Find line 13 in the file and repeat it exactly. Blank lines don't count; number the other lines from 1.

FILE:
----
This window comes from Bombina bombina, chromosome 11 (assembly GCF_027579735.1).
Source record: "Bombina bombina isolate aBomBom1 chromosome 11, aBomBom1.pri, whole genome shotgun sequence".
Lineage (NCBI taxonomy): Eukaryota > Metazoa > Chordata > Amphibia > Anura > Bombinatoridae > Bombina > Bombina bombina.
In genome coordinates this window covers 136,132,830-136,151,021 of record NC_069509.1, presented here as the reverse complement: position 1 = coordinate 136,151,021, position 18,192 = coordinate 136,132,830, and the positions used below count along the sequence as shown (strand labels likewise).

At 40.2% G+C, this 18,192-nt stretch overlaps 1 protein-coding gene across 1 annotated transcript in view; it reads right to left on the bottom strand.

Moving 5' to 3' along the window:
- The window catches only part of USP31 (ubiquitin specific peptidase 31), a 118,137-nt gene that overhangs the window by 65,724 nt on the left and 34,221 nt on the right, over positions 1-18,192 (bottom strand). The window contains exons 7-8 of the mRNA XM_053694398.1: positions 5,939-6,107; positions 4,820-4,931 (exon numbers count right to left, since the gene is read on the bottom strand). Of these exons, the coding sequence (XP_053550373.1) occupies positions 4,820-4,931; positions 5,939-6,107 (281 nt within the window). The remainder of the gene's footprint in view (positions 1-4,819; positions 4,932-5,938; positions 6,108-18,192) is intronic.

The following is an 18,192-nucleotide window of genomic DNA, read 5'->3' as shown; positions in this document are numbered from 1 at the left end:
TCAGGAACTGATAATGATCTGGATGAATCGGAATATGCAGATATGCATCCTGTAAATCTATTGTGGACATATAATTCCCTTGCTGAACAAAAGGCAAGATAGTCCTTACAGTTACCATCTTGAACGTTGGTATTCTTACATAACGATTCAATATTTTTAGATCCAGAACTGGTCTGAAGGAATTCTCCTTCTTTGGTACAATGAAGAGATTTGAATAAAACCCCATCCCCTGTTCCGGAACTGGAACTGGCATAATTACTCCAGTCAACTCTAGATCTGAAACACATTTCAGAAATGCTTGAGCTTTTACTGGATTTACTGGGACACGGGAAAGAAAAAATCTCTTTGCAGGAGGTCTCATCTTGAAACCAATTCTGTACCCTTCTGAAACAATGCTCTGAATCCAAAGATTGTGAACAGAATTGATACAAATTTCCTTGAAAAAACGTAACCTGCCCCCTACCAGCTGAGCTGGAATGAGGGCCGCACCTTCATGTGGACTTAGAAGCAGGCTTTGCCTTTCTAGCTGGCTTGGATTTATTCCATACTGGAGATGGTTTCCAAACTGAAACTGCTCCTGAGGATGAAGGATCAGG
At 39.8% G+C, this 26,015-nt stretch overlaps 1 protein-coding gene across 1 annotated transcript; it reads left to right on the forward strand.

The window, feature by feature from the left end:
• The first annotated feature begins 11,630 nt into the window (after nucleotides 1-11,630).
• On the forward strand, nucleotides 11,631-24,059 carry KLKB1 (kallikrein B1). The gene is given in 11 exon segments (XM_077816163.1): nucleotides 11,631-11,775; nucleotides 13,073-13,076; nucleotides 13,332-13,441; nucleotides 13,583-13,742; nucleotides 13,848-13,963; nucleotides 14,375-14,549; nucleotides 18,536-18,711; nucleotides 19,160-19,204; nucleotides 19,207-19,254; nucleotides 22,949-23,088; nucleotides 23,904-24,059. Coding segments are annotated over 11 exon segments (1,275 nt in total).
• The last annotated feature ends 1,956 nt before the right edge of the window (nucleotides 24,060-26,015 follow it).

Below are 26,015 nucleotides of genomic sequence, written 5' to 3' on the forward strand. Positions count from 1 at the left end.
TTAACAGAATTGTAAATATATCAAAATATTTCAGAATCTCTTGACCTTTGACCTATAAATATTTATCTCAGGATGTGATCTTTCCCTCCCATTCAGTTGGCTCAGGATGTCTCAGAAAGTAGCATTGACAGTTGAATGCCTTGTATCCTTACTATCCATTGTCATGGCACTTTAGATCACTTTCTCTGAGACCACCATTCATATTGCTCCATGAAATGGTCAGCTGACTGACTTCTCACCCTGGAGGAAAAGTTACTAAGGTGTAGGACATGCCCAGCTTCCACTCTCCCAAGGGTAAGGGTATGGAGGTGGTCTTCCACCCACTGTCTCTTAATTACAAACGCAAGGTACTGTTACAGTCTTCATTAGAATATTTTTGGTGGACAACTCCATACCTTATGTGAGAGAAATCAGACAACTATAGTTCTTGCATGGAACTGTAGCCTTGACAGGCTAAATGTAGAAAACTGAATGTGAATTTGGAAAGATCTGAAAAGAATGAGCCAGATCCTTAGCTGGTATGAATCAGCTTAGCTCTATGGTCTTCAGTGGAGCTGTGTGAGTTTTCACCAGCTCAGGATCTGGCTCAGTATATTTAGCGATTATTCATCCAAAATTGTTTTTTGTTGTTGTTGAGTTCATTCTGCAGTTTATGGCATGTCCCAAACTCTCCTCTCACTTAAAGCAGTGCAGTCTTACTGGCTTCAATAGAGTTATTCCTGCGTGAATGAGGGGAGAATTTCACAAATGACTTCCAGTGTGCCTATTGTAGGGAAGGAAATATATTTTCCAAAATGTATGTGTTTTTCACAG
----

• On the forward strand, nucleotides 11,631-24,059 carry KLKB1 (kallikrein B1). The gene is given in 11 exon segments (XM_077816163.1): nucleotides 11,631-11,775; nucleotides 13,073-13,076; nucleotides 13,332-13,441; nucleotides 13,583-13,742; nucleotides 13,848-13,963; nucleotides 14,375-14,549; nucleotides 18,536-18,711; nucleotides 19,160-19,204; nucleotides 19,207-19,254; nucleotides 22,949-23,088; nucleotides 23,904-24,059. Coding segments are annotated over 11 exon segments (1,275 nt in total).